Results: Among women with epilepsy, 25 patients had cryptogenic generalized epilepsy and 15 patients had cryptogenic localization-related epilepsy, 24 patients were on therapy and 16 were untreated. All studied patients showed significantly higher BW and BMI compared to control group. Weight reduction regimen resulted in significant reduction of BW and BMI of PCOS women compared to baseline measures with non-significant difference among studied groups. Baseline estimation of serum hormones profile showed discrepant results that were significantly deviated in all studied women from the control levels. The impact of epileptic therapy was evident and manifested as significantly lower FSH, LH and prolactin (PRL) in untreated women compared to controls, non-epileptic patients and epileptic patients receiving treatment. Serum E2 showed significant increase in non-epileptic patients, but was non-significantly increased in epileptic patients compared to baseline levels. Patients maintained on VPA showed significantly higher serum FSH, PRL and testosterone with significantly lower serum E2 compared to those receiving other forms of antiepileptic therapy. Nineteen women got ovulation with success rate of 31.7%; 11 women were non-epileptic, 6 women on antiepileptic therapy and only 2 of women who were untreated.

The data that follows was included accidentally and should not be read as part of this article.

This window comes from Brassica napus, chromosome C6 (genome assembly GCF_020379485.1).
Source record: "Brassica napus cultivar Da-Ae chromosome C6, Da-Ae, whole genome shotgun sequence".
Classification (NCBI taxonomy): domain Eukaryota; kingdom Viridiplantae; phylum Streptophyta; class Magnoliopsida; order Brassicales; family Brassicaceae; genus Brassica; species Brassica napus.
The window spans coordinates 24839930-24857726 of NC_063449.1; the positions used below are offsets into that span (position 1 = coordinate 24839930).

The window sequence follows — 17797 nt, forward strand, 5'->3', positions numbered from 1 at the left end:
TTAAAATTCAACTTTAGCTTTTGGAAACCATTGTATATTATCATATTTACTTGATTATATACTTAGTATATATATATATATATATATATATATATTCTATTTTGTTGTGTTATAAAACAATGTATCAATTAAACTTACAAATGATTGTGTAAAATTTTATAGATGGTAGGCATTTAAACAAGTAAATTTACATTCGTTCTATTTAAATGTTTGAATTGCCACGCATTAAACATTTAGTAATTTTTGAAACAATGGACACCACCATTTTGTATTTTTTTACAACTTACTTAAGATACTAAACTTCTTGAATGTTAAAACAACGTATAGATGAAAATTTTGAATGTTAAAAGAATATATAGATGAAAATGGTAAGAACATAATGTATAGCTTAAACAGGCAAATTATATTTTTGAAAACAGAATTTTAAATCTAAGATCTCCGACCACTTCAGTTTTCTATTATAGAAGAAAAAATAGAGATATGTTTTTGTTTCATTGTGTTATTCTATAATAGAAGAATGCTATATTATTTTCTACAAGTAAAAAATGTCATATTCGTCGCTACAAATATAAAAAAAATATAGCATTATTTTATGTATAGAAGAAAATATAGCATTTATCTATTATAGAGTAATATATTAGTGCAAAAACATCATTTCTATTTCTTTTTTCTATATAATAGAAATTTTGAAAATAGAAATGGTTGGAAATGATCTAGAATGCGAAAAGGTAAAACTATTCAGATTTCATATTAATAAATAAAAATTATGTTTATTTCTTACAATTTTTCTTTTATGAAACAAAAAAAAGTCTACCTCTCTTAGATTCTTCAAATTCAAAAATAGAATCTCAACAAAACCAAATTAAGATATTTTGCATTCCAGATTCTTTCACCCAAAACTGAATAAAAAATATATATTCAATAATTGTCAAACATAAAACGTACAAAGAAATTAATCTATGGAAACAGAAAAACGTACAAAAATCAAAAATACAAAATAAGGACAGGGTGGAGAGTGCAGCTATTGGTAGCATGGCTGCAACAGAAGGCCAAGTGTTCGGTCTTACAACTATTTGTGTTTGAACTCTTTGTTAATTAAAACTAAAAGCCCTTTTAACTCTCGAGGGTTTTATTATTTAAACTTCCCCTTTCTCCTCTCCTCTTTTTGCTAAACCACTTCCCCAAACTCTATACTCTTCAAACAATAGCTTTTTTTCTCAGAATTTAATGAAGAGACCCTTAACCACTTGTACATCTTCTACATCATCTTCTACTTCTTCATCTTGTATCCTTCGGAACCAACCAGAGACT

Conclusion: In epileptic PCOS women when polytherapy was provided with avoidance of VPA, combined weight reduction regimens associated with aerobic physical exercise intervention induce weight loss with subsequent amelioration of inhibitory effect of obesity on the reproductive function and adjustment of the hyperandrogenic milieu and induction of ovulatory cycles that promise for regaining fertility.

Introduction

Epilepsy is a major public health problem in all countries. It has a strong personal, familial, and social impact, and in addition to seizures, patients and their families may have to face many other problems. For instance, impaired fertility is an additional problem of women with epilepsy with increased frequency of reproductive endocrine disorders, in particular of polycystic ovary syndrome [1].

Polycystic ovary syndrome is associated with a number of reproductive disorders and is characterized by the presence of polycystic ovaries, menstrual dysfunction, infertility or reduced fertility, and biochemical or clinical hyperandrogenism. PCOS also increases the prevalence and risk of a number of cardiometabolic disturbances including insulin resistance, hypertension, dyslipidemia, and diabetes [2].